ARRC logoWeather permitting, the picnic will be held from noon to 3 p.m. on Sunday, Sept. 25 at the Valley picnic area along Riverview Road south of Peninsula in the Cuyahoga Valley National Park. This site is on the west side of the road and north of the diagonal crossing of the CVSR tracks with Riverview Road.

You’ll be able to munch on hot dogs and hamburgers expertly prepared by Chef Marte and watch and photograph the 767 and its train as it passes by on the nearby CVSR tracks.

We had a large inventory of burgers and hot dogs left over from our summer picnic so this a way to do a two-for-one.

The club will furnish buns for the hot dogs and hamburgers, but will not have any other side dishes or snacks. Attendees are encouraged to bring those.

Keep in mind that the hours for this picnic are limited. It is primarily intended to provide lunch or a snack.

This message has been corrected to provide the correct name of the picnic site.

Steamy Sunday at ARRC Summer Picnic

July 27, 2015
It wasn't the Nickel Plate Road 765, which was also running in Northeast Ohio, but a working steam locomotive made the rounds during the Akron Railroad Club picnic on Sunday at the Northeast Ohio Live Steamers club near Lester. (Photograph by Craig Sanders)

It wasn’t the Nickel Plate Road 765, which was also running in Northeast Ohio on Sunday, but a working steam locomotive made the rounds during the Akron Railroad Club picnic held at the Northeast Ohio Live Steamers club near Lester, Ohio. (Photograph by Craig Sanders)

On a steamy day that felt like real summer, approximately 25 Akron Railroad Club members, their families and guests enjoyed the club’s annual summer picnic, held on Sunday (July 26) at the Northeast Ohio Live Steamers park near Lester.

One member of the NEOLS group had a working steam locomotive that pulled picnic attendees around the various loops of track that offer a little over a mile of a ride through forests and prairies.

Between rides, picnic goers munched on hamburgers and hot dogs expertly prepared by grillmaster Chef Marte, a.k.a. as ARRC Bulletin editor Marty Surdyk. There was plenty of food to go around and then some.

It was a hot, humid day and a brief rainshower fell early in the afternoon. That sent everyone seeking cover in the main station of the NEOLS facility.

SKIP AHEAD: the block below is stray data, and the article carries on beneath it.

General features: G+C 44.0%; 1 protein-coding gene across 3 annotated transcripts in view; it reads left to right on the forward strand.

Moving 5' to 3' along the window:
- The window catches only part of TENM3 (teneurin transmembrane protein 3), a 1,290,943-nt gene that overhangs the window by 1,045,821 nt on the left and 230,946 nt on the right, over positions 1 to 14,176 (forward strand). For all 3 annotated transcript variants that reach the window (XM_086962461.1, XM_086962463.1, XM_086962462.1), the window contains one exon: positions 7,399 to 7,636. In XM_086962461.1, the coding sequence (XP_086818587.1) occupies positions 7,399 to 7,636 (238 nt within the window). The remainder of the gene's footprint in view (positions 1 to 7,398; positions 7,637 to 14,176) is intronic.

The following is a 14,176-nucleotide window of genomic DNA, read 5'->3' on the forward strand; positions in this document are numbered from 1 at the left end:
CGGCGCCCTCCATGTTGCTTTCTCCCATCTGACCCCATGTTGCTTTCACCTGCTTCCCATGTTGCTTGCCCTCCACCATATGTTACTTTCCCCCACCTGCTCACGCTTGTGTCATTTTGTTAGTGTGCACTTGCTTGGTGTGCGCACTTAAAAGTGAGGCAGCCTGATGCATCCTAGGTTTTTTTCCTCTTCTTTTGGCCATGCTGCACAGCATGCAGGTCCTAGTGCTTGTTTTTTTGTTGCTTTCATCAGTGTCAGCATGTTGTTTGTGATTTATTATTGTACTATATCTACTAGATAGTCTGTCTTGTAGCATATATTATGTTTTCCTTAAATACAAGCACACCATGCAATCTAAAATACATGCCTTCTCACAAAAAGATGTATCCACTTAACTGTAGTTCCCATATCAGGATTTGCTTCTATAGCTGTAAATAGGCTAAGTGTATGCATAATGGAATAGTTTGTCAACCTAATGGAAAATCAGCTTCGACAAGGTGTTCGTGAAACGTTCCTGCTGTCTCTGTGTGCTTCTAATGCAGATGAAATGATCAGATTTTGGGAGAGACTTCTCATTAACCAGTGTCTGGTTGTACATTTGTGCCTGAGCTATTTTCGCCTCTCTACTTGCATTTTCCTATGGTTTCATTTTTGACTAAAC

It was the ARRC’s first picnic at the NEOLS facility, which is on land owned by the Medina County parks system.

ARRC member Greg Warren is also a member of NEOLS and acted as the liaison between the two groups in arranging the event.

ARRC member Paul Woodring had suggested holding the picnic at NEOLS because he thought it would be a similar experience to an ARRC picnic held years ago at the now defunct Trolleyville.

Aside from steam power, trains on Sunday were pulled by replica diesel locomotives. Some members went on multiple rides around the NEOLS network, which included diamonds, passing sidings, staging yards and intermediate stations.

The CL&W Subdivision of  CSX abuts the NEOLS facility on the western edge, but CSX did not send a train past during the picnic.

There were at least two derailments during the day. One occurred when the engineer forgot to remove a chock block from in front of the locomotive. The other involved the steam train and was caused by a faulty switch.

In both cases, crews members lifted the derailed equipment off the ground and set it back on the rails. No need to call in Hulcher.

It was an enjoyable afternoon at a venue that the club had not visited in some time.

ARRC Annual Picnic is This Sunday at NEOLS

July 22, 2015

It’s getting to be late July and that means it is time for another Akron Railroad Club picnic. This year’s event will be held on Sunday, July 26 at the Northeast Ohio Live Steamers facility in Lester.

It will be the first time that the club has had an event there.

The picnic begins at noon and runs through 5 p.m. However, the grill will only be in operation between noon and 3:30 p.m.

As always, Chef Marte will be serving up hamburger and hot dogs provided by the club. The club will also provide buns and condiments. Members should bring non-alcoholic beverages, snacks and desserts.

The NEOLS facility features a 7.5-inch gauge layout with trains that can be ridden. Train rides will be available throughout the day.

The facility is located at 3654 Lester Road just north of Ohio Route 18. It is adjacent to the CL&W Subdivision of CSX, although traffic on that branch tends to be sparse.

If the weather is dry, picnic participants can park in the grass near the picnic tables in an area known as the grove. If the weather has been wet, then members should park in the lot on the left upon entering the grounds.